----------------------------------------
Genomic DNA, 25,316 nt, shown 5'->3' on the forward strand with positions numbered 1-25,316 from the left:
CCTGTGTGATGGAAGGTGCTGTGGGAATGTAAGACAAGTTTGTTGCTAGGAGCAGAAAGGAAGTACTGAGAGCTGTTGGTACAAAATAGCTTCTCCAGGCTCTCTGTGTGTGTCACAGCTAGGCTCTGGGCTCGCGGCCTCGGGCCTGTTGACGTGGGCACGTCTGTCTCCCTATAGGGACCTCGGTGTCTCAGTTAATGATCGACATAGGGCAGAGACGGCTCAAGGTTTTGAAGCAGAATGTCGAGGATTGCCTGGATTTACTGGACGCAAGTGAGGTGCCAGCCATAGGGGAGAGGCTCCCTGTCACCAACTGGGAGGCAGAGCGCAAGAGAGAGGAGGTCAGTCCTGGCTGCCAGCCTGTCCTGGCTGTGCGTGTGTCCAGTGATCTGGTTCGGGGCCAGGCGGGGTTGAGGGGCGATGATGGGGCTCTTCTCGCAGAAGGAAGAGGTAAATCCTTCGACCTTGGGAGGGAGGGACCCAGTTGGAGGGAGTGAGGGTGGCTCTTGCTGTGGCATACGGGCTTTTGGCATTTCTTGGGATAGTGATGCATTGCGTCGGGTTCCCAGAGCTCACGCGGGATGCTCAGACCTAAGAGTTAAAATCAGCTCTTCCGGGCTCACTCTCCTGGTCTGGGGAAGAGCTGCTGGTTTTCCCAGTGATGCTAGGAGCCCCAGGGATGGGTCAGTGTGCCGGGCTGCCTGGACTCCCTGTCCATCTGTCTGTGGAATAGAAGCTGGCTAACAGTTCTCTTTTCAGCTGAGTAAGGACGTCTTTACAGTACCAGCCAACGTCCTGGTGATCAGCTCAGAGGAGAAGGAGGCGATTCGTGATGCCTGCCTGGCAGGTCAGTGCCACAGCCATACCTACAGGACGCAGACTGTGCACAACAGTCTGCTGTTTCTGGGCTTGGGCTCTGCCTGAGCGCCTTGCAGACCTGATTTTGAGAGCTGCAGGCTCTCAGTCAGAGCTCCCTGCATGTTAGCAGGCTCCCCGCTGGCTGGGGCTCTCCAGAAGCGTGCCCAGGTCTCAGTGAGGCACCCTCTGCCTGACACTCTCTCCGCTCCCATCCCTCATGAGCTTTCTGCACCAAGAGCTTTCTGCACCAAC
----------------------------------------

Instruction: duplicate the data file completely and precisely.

Genomic DNA, 25,316 nt, shown 5'->3' on the forward strand with positions numbered 1-25,316 from the left:
CCTGTGTGATGGAAGGTGCTGTGGGAATGTAAGACAAGTTTGTTGCTAGGAGCAGAAAGGAAGTACTGAGAGCTGTTGGTACAAAATAGCTTCTCCAGGCTCTCTGTGTGTGTCACAGCTAGGCTCTGGGCTCGCGGCCTCGGGCCTGTTGACGTGGGCACGTCTGTCTCCCTATAGGGACCTCGGTGTCTCAGTTAATGATCGACATAGGGCAGAGACGGCTCAAGGTTTTGAAGCAGAATGTCGAGGATTGCCTGGATTTACTGGACGCAAGTGAGGTGCCAGCCATAGGGGAGAGGCTCCCTGTCACCAACTGGGAGGCAGAGCGCAAGAGAGAGGAGGTCAGTCCTGGCTGCCAGCCTGTCCTGGCTGTGCGTGTGTCCAGTGATCTGGTTCGGGGCCAGGCGGGGTTGAGGGGCGATGATGGGGCTCTTCTCGCAGAAGGAAGAGGTAAATCCTTCGACCTTGGGAGGGAGGGACCCAGTTGGAGGGAGTGAGGGTGGCTCTTGCTGTGGCATACGGGCTTTTGGCATTTCTTGGGATAGTGATGCATTGCGTCGGGTTCCCAGAGCTCACGCGGGATGCTCAGACCTAAGAGTTAAAATCAGCTCTTCCGGGCTCACTCTCCTGGTCTGGGGAAGAGCTGCTGGTTTTCCCAGTGATGCTAGGAGCCCCAGGGATGGGTCAGTGTGCCGGGCTGCCTGGACTCCCTGTCCATCTGTCTGTGGAATAGAAGCTGGCTAACAGTTCTCTTTTCAGCTGAGTAAGGACGTCTTTACAGTACCAGCCAACGTCCTGGTGATCAGCTCAGAGGAGAAGGAGGCGATTCGTGATGCCTGCCTGGCAGGTCAGTGCCACAGCCATACCTACAGGACGCAGACTGTGCACAACAGTCTGCTGTTTCTGGGCTTGGGCTCTGCCTGAGCGCCTTGCAGACCTGATTTTGAGAGCTGCAGGCTCTCAGTCAGAGCTCCCTGCATGTTAGCAGGCTCCCCGCTGGCTGGGGCTCTCCAGAAGCGTGCCCAGGTCTCAGTGAGGCACCCTCTGCCTGACACTCTCTCCGCTCCCATCCCTCATGAGCTTTCTGCACCAAGAGCTTTCTGCACCAAC